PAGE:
Sunday 22 October 2017

Husband protests as hospital refuses to switch off pregnant woman's life support

George W Bush implemented the law in 1999 on life support rules in Texas
George W Bush implemented the law in 1999 on life support rules in Texas

Jon Swaine in New York

A brain-dead pregnant woman in Texas is being kept alive against her family's wishes in order to save her unborn child.

Marlise Munoz has been in a vegetative state since collapsing with a suspected pulmonary embolism on her kitchen floor in November last year, when she was 14 weeks pregnant.

Mrs Munoz (33), a paramedic from Haltom City, had previously told her husband and father that she opposed efforts to keep her alive if she were ever declared brain-dead, according to her family.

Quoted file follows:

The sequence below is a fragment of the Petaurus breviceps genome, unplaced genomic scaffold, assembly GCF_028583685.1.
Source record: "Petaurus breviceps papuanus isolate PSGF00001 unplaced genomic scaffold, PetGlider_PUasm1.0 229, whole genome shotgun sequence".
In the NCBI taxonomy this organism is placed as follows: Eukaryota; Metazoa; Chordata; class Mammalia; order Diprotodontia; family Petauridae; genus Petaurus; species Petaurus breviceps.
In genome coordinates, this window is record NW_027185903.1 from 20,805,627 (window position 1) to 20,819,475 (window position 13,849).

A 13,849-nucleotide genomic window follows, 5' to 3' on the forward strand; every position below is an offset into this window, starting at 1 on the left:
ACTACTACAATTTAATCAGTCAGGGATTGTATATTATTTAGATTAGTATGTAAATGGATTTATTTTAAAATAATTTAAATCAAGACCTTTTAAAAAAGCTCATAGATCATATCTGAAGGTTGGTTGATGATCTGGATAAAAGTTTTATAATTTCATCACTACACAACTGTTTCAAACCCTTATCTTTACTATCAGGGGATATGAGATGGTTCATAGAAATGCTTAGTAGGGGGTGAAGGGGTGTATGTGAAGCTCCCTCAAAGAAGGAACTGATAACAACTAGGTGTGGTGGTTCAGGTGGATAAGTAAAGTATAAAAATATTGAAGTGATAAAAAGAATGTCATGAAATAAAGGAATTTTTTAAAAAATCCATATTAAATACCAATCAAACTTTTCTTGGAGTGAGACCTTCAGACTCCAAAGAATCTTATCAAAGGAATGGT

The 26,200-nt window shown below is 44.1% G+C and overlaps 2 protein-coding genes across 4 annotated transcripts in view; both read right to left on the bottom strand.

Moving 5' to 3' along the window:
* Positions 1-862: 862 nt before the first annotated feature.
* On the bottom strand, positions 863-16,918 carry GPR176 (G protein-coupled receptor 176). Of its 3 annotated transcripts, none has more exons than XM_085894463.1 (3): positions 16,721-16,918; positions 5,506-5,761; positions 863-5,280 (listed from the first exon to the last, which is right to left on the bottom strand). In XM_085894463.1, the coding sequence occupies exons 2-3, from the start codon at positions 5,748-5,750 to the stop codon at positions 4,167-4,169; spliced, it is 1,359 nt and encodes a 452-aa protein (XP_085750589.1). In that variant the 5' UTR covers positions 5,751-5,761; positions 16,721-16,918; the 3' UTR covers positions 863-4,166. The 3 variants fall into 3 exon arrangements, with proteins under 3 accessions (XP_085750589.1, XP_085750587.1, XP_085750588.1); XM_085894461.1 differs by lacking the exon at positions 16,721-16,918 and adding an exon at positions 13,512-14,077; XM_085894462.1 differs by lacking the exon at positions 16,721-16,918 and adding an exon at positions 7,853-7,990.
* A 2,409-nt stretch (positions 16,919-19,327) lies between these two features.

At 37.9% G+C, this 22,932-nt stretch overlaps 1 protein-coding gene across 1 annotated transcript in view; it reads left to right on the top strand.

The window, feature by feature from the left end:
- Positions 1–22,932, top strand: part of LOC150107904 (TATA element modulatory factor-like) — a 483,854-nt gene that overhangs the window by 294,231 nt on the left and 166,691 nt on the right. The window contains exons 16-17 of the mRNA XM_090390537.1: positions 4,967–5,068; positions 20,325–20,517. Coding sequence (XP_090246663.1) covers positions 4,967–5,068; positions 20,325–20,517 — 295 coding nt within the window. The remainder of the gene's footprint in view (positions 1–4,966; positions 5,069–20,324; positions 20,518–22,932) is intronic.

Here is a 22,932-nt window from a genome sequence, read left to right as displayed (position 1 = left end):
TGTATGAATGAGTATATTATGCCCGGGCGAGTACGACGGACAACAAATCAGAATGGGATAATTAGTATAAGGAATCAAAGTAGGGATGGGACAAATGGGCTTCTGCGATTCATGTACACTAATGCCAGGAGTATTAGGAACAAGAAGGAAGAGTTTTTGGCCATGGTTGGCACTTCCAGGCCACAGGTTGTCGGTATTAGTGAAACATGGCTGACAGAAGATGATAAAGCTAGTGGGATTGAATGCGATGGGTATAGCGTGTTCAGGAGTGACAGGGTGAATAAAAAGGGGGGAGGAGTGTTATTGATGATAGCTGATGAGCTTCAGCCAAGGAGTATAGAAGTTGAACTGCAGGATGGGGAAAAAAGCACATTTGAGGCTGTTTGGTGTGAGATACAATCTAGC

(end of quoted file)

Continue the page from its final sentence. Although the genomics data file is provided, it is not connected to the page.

Yet Texas bans doctors from switching off the life-support machines of pregnant patients before the foetus can be delivered and viably survive -- meaning Mrs Munoz must be kept alive.

Erick Munoz, Mrs Munoz's husband, said he was staggered to be told by doctors at John Peter Smith Hospital that their wishes could not be followed due to state law.

"People should have the right to make these decisions because they know the person better than some legislator," Mr Munoz said.

About half of all 50 American states impose laws of varying stringency that ban medics from cutting off life-support to pregnant women regardless of their will or their family's requests.

Some experts who helped write the law, which was implemented in 1999 by George W Bush, then the state's governor, have said the hospital is wrong in this case.

"This patient is neither terminally nor irreversibly ill," Dr Robert Fine, an expert in clinical ethics, said. "Under Texas law, this patient is legally dead."

A spokesman for the hospital said: "We are following the law of the state of Texas. This is not a difficult decision for us." (© Daily Telegraph, London)

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